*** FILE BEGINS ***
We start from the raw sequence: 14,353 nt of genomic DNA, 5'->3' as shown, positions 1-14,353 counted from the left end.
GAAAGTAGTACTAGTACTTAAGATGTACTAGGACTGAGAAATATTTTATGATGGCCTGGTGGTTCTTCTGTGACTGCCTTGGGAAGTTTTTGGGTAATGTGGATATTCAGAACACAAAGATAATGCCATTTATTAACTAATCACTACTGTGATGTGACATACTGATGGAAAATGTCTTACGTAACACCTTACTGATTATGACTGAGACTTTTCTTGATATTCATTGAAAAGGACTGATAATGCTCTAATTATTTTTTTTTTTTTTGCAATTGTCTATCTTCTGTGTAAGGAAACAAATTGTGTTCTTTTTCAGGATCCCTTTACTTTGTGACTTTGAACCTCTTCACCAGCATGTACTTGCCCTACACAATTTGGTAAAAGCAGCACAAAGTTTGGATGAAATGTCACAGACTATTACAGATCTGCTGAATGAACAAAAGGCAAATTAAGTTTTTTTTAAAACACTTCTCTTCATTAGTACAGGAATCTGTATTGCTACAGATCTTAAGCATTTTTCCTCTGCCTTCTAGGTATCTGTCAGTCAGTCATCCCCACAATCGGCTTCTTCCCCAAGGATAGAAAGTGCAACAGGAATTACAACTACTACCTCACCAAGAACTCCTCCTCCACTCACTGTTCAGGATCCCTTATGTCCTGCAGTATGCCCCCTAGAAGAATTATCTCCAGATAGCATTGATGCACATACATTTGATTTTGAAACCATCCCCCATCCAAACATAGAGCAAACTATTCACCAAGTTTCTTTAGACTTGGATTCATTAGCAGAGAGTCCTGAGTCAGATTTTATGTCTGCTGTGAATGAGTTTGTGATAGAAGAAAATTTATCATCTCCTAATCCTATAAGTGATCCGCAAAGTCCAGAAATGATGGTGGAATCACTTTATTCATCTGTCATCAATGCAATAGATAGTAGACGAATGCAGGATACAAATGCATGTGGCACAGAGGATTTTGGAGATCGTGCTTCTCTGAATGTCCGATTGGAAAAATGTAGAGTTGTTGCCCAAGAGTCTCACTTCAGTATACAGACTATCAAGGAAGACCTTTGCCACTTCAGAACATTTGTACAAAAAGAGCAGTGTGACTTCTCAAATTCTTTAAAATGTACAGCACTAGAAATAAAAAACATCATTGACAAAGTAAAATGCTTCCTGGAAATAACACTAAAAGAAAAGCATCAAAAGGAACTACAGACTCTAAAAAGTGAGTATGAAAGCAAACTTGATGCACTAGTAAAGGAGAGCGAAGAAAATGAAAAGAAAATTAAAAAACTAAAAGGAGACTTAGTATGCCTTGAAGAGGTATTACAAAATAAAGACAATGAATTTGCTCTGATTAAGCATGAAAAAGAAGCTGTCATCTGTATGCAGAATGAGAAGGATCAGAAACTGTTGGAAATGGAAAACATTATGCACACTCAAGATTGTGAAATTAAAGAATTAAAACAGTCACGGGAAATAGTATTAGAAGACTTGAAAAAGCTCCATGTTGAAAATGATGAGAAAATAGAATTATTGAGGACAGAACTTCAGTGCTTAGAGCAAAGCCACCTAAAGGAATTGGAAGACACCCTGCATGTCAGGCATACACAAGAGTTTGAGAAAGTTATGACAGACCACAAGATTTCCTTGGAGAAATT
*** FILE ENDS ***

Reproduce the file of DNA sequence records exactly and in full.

We start from the raw sequence: 14,353 nt of genomic DNA, 5'->3' as shown, positions 1-14,353 counted from the left end.
GAAAGTAGTACTAGTACTTAAGATGTACTAGGACTGAGAAATATTTTATGATGGCCTGGTGGTTCTTCTGTGACTGCCTTGGGAAGTTTTTGGGTAATGTGGATATTCAGAACACAAAGATAATGCCATTTATTAACTAATCACTACTGTGATGTGACATACTGATGGAAAATGTCTTACGTAACACCTTACTGATTATGACTGAGACTTTTCTTGATATTCATTGAAAAGGACTGATAATGCTCTAATTATTTTTTTTTTTTTTGCAATTGTCTATCTTCTGTGTAAGGAAACAAATTGTGTTCTTTTTCAGGATCCCTTTACTTTGTGACTTTGAACCTCTTCACCAGCATGTACTTGCCCTACACAATTTGGTAAAAGCAGCACAAAGTTTGGATGAAATGTCACAGACTATTACAGATCTGCTGAATGAACAAAAGGCAAATTAAGTTTTTTTTAAAACACTTCTCTTCATTAGTACAGGAATCTGTATTGCTACAGATCTTAAGCATTTTTCCTCTGCCTTCTAGGTATCTGTCAGTCAGTCATCCCCACAATCGGCTTCTTCCCCAAGGATAGAAAGTGCAACAGGAATTACAACTACTACCTCACCAAGAACTCCTCCTCCACTCACTGTTCAGGATCCCTTATGTCCTGCAGTATGCCCCCTAGAAGAATTATCTCCAGATAGCATTGATGCACATACATTTGATTTTGAAACCATCCCCCATCCAAACATAGAGCAAACTATTCACCAAGTTTCTTTAGACTTGGATTCATTAGCAGAGAGTCCTGAGTCAGATTTTATGTCTGCTGTGAATGAGTTTGTGATAGAAGAAAATTTATCATCTCCTAATCCTATAAGTGATCCGCAAAGTCCAGAAATGATGGTGGAATCACTTTATTCATCTGTCATCAATGCAATAGATAGTAGACGAATGCAGGATACAAATGCATGTGGCACAGAGGATTTTGGAGATCGTGCTTCTCTGAATGTCCGATTGGAAAAATGTAGAGTTGTTGCCCAAGAGTCTCACTTCAGTATACAGACTATCAAGGAAGACCTTTGCCACTTCAGAACATTTGTACAAAAAGAGCAGTGTGACTTCTCAAATTCTTTAAAATGTACAGCACTAGAAATAAAAAACATCATTGACAAAGTAAAATGCTTCCTGGAAATAACACTAAAAGAAAAGCATCAAAAGGAACTACAGACTCTAAAAAGTGAGTATGAAAGCAAACTTGATGCACTAGTAAAGGAGAGCGAAGAAAATGAAAAGAAAATTAAAAAACTAAAAGGAGACTTAGTATGCCTTGAAGAGGTATTACAAAATAAAGACAATGAATTTGCTCTGATTAAGCATGAAAAAGAAGCTGTCATCTGTATGCAGAATGAGAAGGATCAGAAACTGTTGGAAATGGAAAACATTATGCACACTCAAGATTGTGAAATTAAAGAATTAAAACAGTCACGGGAAATAGTATTAGAAGACTTGAAAAAGCTCCATGTTGAAAATGATGAGAAAATAGAATTATTGAGGACAGAACTTCAGTGCTTAGAGCAAAGCCACCTAAAGGAATTGGAAGACACCCTGCATGTCAGGCATACACAAGAGTTTGAGAAAGTTATGACAGACCACAAGATTTCCTTGGAGAAATT